Trust your gut: the power of subjective chartreading

I’ve looked deeply into ratios, levels, and their application to market data. I won’t rehash all of that work here, but, after literally years of research, the bottom line is that I cannot find a shred of evidence that any of the common ratios or levels (Fibonacci, pivots, round numbers, volume-derived levels) are any better than a coin flip. I’ve also shown some good examples of the kind of cognitive bias that I expect drives the conviction that there’s something real here, and I share my friend Andreas Clenow’s conviction that heavy use of Fibonacci numbers is “for the mathematically challenged.”

And yet, I’ll use some ratios in my own trading and chartreading–I’ll set stops and targets based off a visual assessment of the chart pattern, which is nothing more than applying a subjective level to the chart. My levels will often align well with those you might calculate from the Fibonacci levels. I’ve been thinking a lot lately about how and why I use the tools I do. I think the answers point us toward some important truths about chartreading and technical trading—and what’s actually going on when we read a chart. Let’s start with a few examples.

A quick quiz

Take a quick look at the two charts below. Don’t overthink; these are not trick questions. What is your first impression of the best answer for each trade, assuming that you think the underlying trade ideas were solid? (Whether the idea is good or not is not the point—your placement of targets for market movements is the point.)

What your answers tell us

I’m willing to bet that nearly everyone taking this quiz answered B) for both charts. In both cases, the middle value probably seemed most reasonable or felt right. Why is this?

I think the answer points to some pretty sophisticated processing going on behind the scenes. When you look at a chart, you probably automatically make some assessment of volatility—you look at the size of the bars, of the swings, of the gaps, and get a good idea of “how much the thing usually moves.” All of this may seem maddingly subjective to quantitative types, but subjectivity does not invalidate the analysis. In fact, embracing the wisdom of your subjective sense can unlock a deeper understanding of market action.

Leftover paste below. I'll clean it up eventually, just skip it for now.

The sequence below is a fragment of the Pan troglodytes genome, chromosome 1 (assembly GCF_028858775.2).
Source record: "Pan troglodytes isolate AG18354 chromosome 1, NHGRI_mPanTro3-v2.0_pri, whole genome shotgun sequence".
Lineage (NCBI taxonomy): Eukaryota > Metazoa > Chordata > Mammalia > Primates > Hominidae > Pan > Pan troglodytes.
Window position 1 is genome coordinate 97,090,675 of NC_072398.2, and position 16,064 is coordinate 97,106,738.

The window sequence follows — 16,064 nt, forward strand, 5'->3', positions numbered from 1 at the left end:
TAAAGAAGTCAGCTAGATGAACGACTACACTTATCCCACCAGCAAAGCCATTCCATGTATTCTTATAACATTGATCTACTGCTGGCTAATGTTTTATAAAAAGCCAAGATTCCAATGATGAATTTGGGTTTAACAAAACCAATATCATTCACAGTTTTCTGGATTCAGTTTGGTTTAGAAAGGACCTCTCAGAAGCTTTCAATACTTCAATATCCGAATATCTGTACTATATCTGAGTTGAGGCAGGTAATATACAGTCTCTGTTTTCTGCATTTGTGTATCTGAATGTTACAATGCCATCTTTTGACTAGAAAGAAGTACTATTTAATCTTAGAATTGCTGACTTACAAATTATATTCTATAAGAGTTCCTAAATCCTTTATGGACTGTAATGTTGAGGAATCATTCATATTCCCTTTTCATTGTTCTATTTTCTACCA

In the first chart above, the first profit target probably seemed almost stupidly close. When you looked at the third choice and realized how much space you’d have to add to get that number on the price axis, it probably looked “optimistic” to put it kindly. Note that I included a time element in the trade: I said to assume you were holding a trade for a month. (To see a month quickly, just look at the hash marks on the time axis.) Yes, given enough time we might eventually reach C, but it’s not likely it will happen in a month—and, in trading, a solid understanding of “not likely” vs “likely” is the root of understanding probabilities in the market.

Measured move objectives

This is why the measured move objective works—it’s simply a quick and dirty way to project what a reasonable move for a market might be, based on how the market has moved in the recent past. Of course, nothing is perfect: tomorrow’s volatility can be much higher than today’s and price can blow through your target or stop. Tomorrow’s volatility might dry up, and we might drift sideways, basically never getting to the profit target. Or the trade can fail altogether. Though this simple tool isn’t perfect, nothing is, and this simple tool will keep you aligned with the average volatility of the market.

Buying pullbacks

One of the common uses of ratios is to buy at a Fibonacci level and put your stop beyond another Fibonacci level. For instance, we could measure a swing and buy at the 38.2% retracement with a stop beyond the 61.8% level. I can tell you from personal experience of doing hundreds of trades like this that this approach doesn’t really work as advertised–you could use pretty much any level with about the same results. (This is why you need to keep good trade records and do some analysis—in the early years of my trading I believed what I read and thought that this was the key to profits. When I started reviewing trades, I discovered that this wasn’t true.)

In fact, if you take an objective look at retracements, you’ll start to see something interesting. Retracements can “kinda stop anywhere” in the previous swing, but, on average, they retrace “about half, maybe a little more”. In all my years of trading, I haven’t found a more reliable rule than that, and it’s also borne out in quantitative testing. The chart below shows the results of a test looking and hundreds of thousands of swings across all major asset classes, measuring the retracement as a percentage of the previous swing: